I am kinda surprised. I assume as a group we were 'above' the norm. But, this seems more then I expected. Of course, right now the sampling size is only 40 and I did put this in an out of the way forum,

According to the US Census Bureau:
In 2006,
the median annual household income was $48,201.00

19.01% of all households had annual incomes exceeding $100,000,
20% earned less than $20,032

This small sampling:
the median appears to be over $75,000

35% are exceeding $100,000
and only 5% are less then $20,000


It's pretty easy for two educated professionals to make over $100,000 a year. It also seems that many people on this site are in the tech industry which is also easy to make over $80,000 per individual.


Depends on location. Around here (a college town) two educated professionals may still make under $100,000 (if they are in the education or medical field (non-doctor)). Of course, you can live comfortably with $50,000 to $60,000 a year around here. Also, that assumes that both are bringing in incomes. While three quarters of the families are 2 income families (when you get to the higher incomes) there are still a quarter that are one income families (mine is). It would be interesting if there are a greater number of one income families here too. Also, there are many people here without families. They don't have that second income.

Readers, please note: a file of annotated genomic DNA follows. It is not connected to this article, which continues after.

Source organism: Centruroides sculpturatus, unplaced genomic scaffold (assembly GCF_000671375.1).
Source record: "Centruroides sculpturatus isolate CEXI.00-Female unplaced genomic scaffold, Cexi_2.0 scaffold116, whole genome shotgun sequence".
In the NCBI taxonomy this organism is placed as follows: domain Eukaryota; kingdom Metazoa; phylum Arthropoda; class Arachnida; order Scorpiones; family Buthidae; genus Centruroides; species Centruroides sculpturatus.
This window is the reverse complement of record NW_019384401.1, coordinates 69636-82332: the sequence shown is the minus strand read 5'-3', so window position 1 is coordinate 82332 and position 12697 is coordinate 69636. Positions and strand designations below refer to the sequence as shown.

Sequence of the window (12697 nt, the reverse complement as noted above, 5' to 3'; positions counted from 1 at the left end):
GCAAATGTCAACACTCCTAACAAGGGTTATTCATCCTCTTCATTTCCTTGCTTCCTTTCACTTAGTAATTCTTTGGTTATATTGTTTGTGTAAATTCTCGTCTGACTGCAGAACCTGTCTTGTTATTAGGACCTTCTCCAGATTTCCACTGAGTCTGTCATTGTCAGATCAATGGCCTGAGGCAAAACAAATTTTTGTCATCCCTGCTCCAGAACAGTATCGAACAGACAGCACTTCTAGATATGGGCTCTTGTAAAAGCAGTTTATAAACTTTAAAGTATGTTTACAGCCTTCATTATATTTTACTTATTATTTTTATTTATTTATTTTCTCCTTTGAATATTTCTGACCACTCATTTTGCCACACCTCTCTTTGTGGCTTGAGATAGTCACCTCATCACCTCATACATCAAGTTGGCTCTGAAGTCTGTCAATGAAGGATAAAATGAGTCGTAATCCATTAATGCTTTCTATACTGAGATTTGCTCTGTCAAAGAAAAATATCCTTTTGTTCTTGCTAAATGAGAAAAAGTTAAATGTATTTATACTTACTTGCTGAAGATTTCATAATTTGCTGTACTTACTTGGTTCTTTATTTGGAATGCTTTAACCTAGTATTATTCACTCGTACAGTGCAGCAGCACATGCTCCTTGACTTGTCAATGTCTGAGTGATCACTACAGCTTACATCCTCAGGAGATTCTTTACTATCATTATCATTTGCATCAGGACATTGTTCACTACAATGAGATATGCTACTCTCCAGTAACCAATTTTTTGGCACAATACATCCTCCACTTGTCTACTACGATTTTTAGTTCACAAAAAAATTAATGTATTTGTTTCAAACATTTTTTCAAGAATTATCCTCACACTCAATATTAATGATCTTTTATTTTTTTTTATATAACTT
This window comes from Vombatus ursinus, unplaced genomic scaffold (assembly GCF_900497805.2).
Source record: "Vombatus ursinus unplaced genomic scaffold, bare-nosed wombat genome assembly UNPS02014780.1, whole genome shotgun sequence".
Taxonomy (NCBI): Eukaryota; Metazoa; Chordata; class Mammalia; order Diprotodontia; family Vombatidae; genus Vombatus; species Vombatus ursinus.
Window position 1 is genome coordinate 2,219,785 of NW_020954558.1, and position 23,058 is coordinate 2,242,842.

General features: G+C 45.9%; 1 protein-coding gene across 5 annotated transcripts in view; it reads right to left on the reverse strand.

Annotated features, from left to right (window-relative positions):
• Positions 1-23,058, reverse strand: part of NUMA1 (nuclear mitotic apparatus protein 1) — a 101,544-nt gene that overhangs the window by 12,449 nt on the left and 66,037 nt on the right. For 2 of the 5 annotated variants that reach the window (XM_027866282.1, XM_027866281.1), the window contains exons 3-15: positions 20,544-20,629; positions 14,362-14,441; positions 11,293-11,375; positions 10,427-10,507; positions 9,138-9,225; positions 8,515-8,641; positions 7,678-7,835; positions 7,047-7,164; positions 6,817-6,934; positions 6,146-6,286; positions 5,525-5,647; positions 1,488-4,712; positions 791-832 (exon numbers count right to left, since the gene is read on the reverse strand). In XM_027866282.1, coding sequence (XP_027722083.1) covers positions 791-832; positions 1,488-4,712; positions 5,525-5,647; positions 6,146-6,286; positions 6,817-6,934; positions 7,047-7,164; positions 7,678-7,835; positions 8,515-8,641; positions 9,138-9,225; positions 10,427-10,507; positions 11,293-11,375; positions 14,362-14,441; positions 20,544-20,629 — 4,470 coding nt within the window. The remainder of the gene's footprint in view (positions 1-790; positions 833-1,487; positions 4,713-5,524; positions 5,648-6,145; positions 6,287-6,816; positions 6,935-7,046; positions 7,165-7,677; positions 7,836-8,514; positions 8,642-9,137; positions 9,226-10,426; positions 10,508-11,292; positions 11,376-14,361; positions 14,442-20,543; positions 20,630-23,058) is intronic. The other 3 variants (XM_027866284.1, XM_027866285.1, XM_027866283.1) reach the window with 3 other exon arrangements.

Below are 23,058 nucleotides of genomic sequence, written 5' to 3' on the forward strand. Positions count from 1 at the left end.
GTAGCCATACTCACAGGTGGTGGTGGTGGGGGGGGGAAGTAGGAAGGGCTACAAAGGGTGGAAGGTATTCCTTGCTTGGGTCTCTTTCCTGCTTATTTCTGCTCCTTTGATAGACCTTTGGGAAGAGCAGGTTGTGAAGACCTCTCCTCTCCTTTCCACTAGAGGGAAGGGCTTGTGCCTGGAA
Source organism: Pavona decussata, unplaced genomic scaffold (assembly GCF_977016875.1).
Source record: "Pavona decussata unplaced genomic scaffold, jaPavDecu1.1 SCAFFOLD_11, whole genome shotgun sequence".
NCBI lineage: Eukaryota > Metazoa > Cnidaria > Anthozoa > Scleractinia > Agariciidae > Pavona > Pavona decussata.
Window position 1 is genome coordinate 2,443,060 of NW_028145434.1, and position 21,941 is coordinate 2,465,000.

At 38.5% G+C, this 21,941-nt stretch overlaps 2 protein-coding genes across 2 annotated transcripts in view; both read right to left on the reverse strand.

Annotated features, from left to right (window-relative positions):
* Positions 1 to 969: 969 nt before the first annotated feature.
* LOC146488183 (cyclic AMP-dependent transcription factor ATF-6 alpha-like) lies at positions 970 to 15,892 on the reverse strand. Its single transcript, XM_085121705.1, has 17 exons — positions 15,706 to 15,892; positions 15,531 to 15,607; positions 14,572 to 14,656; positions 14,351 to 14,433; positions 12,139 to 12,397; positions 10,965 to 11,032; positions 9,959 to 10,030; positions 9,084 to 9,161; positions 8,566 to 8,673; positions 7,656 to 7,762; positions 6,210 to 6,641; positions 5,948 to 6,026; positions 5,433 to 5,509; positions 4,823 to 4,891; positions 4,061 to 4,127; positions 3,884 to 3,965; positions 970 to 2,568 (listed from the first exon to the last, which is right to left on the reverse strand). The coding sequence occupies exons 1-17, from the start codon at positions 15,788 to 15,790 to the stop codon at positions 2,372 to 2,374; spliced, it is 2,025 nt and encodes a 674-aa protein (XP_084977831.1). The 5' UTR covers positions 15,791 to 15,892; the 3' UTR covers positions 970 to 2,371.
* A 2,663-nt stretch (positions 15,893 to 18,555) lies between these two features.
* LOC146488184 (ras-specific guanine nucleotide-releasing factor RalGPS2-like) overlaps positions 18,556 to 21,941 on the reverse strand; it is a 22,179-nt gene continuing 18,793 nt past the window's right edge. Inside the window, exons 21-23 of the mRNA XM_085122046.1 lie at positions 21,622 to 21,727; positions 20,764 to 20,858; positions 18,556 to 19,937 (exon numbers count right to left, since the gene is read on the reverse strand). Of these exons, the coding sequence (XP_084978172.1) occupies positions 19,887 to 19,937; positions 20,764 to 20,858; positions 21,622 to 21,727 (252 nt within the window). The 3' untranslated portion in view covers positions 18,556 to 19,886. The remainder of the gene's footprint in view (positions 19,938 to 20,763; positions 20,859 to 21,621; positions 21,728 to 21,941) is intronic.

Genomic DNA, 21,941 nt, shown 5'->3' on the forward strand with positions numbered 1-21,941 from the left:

And while it might be easy for two educated professionals to make over $100,000, it's still only about 20% of the US.

But, yes I assumed that BGG demographics would be higher. But, it seems a bit higher then expected. But, it just reinforces my wondering about why we (as a group) are always trying to save that buck or two on a 'hot deal'. Or the talk about spending the stimulus check. The cut off was something like $80,000 for an individual and $120,000 for a family (modified by $900 (or something like that) per child). So, there seems like a lot of people that got little or no stimulus check.

I forget the statistic, but the average 'thrift' shopper has a fairly high income. It's goes back to the more money you have the more time you spend trying to find that deal. Of course, that's why they have a higher income to begin with, probably.
 
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Preston Fuller
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The big test would be to break the poll between combined family income vs. those who live alone. Big difference between a four person family living on 65K and one tech-industry gamer, age 30, livng on 65K.